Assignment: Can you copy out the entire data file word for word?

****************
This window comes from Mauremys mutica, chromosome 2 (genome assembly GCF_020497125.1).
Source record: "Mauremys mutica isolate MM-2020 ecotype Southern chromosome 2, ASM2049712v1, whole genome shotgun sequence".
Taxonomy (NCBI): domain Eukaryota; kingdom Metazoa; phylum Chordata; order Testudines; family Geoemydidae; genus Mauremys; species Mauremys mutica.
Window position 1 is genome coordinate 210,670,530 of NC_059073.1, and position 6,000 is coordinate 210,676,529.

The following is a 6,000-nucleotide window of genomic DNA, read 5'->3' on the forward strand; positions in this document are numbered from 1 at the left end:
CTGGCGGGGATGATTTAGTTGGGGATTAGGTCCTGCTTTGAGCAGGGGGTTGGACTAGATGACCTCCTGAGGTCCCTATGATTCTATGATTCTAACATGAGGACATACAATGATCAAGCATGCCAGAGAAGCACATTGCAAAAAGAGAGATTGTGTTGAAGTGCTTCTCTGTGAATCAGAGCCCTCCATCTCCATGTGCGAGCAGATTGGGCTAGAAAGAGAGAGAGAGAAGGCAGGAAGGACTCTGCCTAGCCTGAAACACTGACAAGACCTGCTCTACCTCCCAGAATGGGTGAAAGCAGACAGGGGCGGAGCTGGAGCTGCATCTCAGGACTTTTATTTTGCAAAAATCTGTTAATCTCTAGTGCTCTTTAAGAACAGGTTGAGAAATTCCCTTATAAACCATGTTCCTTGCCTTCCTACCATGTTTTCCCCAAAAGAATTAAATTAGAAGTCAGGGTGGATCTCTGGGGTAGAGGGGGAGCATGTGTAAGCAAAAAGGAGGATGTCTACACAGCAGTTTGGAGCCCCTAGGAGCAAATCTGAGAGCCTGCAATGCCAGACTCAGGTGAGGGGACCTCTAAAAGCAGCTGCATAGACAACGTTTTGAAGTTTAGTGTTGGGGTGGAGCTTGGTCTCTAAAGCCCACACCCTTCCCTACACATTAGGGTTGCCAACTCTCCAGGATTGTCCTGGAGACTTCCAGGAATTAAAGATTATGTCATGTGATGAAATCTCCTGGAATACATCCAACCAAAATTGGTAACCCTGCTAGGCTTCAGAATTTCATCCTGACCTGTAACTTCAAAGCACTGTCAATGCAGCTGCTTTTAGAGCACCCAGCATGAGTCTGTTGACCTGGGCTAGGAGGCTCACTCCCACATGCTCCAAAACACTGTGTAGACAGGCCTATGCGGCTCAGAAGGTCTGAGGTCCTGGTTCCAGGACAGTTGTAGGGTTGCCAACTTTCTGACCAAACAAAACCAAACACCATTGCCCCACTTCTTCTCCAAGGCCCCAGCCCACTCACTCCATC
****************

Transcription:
This window comes from Mauremys mutica, chromosome 2 (genome assembly GCF_020497125.1).
Source record: "Mauremys mutica isolate MM-2020 ecotype Southern chromosome 2, ASM2049712v1, whole genome shotgun sequence".
Taxonomy (NCBI): domain Eukaryota; kingdom Metazoa; phylum Chordata; order Testudines; family Geoemydidae; genus Mauremys; species Mauremys mutica.
Window position 1 is genome coordinate 210,670,530 of NC_059073.1, and position 6,000 is coordinate 210,676,529.

The following is a 6,000-nucleotide window of genomic DNA, read 5'->3' on the forward strand; positions in this document are numbered from 1 at the left end:
CTGGCGGGGATGATTTAGTTGGGGATTAGGTCCTGCTTTGAGCAGGGGGTTGGACTAGATGACCTCCTGAGGTCCCTATGATTCTATGATTCTAACATGAGGACATACAATGATCAAGCATGCCAGAGAAGCACATTGCAAAAAGAGAGATTGTGTTGAAGTGCTTCTCTGTGAATCAGAGCCCTCCATCTCCATGTGCGAGCAGATTGGGCTAGAAAGAGAGAGAGAGAAGGCAGGAAGGACTCTGCCTAGCCTGAAACACTGACAAGACCTGCTCTACCTCCCAGAATGGGTGAAAGCAGACAGGGGCGGAGCTGGAGCTGCATCTCAGGACTTTTATTTTGCAAAAATCTGTTAATCTCTAGTGCTCTTTAAGAACAGGTTGAGAAATTCCCTTATAAACCATGTTCCTTGCCTTCCTACCATGTTTTCCCCAAAAGAATTAAATTAGAAGTCAGGGTGGATCTCTGGGGTAGAGGGGGAGCATGTGTAAGCAAAAAGGAGGATGTCTACACAGCAGTTTGGAGCCCCTAGGAGCAAATCTGAGAGCCTGCAATGCCAGACTCAGGTGAGGGGACCTCTAAAAGCAGCTGCATAGACAACGTTTTGAAGTTTAGTGTTGGGGTGGAGCTTGGTCTCTAAAGCCCACACCCTTCCCTACACATTAGGGTTGCCAACTCTCCAGGATTGTCCTGGAGACTTCCAGGAATTAAAGATTATGTCATGTGATGAAATCTCCTGGAATACATCCAACCAAAATTGGTAACCCTGCTAGGCTTCAGAATTTCATCCTGACCTGTAACTTCAAAGCACTGTCAATGCAGCTGCTTTTAGAGCACCCAGCATGAGTCTGTTGACCTGGGCTAGGAGGCTCACTCCCACATGCTCCAAAACACTGTGTAGACAGGCCTATGCGGCTCAGAAGGTCTGAGGTCCTGGTTCCAGGACAGTTGTAGGGTTGCCAACTTTCTGACCAAACAAAACCAAACACCATTGCCCCACTTCTTCTCCAAGGCCCCAGCCCACTCACTCCATC